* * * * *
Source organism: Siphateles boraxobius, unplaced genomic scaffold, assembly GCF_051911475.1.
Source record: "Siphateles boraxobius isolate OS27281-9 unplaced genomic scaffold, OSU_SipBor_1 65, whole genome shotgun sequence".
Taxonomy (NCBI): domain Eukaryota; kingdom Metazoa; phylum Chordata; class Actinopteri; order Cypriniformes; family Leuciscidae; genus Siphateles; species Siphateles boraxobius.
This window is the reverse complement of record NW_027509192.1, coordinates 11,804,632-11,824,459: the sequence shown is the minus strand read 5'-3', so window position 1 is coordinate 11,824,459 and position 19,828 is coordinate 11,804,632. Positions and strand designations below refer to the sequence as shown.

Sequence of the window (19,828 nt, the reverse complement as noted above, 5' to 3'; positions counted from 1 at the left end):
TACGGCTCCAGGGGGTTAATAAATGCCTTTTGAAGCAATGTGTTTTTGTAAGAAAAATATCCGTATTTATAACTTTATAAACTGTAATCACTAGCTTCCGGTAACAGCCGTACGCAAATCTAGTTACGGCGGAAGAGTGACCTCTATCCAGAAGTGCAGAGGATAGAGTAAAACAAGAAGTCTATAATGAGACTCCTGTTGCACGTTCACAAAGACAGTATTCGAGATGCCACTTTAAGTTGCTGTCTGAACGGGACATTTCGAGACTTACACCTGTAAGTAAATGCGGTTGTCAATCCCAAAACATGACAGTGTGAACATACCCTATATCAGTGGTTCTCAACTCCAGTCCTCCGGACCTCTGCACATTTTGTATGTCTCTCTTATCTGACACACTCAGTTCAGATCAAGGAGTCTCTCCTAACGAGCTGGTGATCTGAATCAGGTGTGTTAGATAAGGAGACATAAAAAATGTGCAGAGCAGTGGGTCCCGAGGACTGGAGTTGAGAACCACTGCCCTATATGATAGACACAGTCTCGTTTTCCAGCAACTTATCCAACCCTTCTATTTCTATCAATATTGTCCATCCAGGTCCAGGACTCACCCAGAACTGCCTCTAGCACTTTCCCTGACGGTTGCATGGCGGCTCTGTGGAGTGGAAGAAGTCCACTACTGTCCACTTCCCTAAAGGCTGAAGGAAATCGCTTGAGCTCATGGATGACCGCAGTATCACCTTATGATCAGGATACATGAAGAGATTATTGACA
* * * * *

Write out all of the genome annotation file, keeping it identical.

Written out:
Source organism: Siphateles boraxobius, unplaced genomic scaffold, assembly GCF_051911475.1.
Source record: "Siphateles boraxobius isolate OS27281-9 unplaced genomic scaffold, OSU_SipBor_1 65, whole genome shotgun sequence".
Taxonomy (NCBI): domain Eukaryota; kingdom Metazoa; phylum Chordata; class Actinopteri; order Cypriniformes; family Leuciscidae; genus Siphateles; species Siphateles boraxobius.
This window is the reverse complement of record NW_027509192.1, coordinates 11,804,632-11,824,459: the sequence shown is the minus strand read 5'-3', so window position 1 is coordinate 11,824,459 and position 19,828 is coordinate 11,804,632. Positions and strand designations below refer to the sequence as shown.

Sequence of the window (19,828 nt, the reverse complement as noted above, 5' to 3'; positions counted from 1 at the left end):
TACGGCTCCAGGGGGTTAATAAATGCCTTTTGAAGCAATGTGTTTTTGTAAGAAAAATATCCGTATTTATAACTTTATAAACTGTAATCACTAGCTTCCGGTAACAGCCGTACGCAAATCTAGTTACGGCGGAAGAGTGACCTCTATCCAGAAGTGCAGAGGATAGAGTAAAACAAGAAGTCTATAATGAGACTCCTGTTGCACGTTCACAAAGACAGTATTCGAGATGCCACTTTAAGTTGCTGTCTGAACGGGACATTTCGAGACTTACACCTGTAAGTAAATGCGGTTGTCAATCCCAAAACATGACAGTGTGAACATACCCTATATCAGTGGTTCTCAACTCCAGTCCTCCGGACCTCTGCACATTTTGTATGTCTCTCTTATCTGACACACTCAGTTCAGATCAAGGAGTCTCTCCTAACGAGCTGGTGATCTGAATCAGGTGTGTTAGATAAGGAGACATAAAAAATGTGCAGAGCAGTGGGTCCCGAGGACTGGAGTTGAGAACCACTGCCCTATATGATAGACACAGTCTCGTTTTCCAGCAACTTATCCAACCCTTCTATTTCTATCAATATTGTCCATCCAGGTCCAGGACTCACCCAGAACTGCCTCTAGCACTTTCCCTGACGGTTGCATGGCGGCTCTGTGGAGTGGAAGAAGTCCACTACTGTCCACTTCCCTAAAGGCTGAAGGAAATCGCTTGAGCTCATGGATGACCGCAGTATCACCTTATGATCAGGATACATGAAGAGATTATTGACA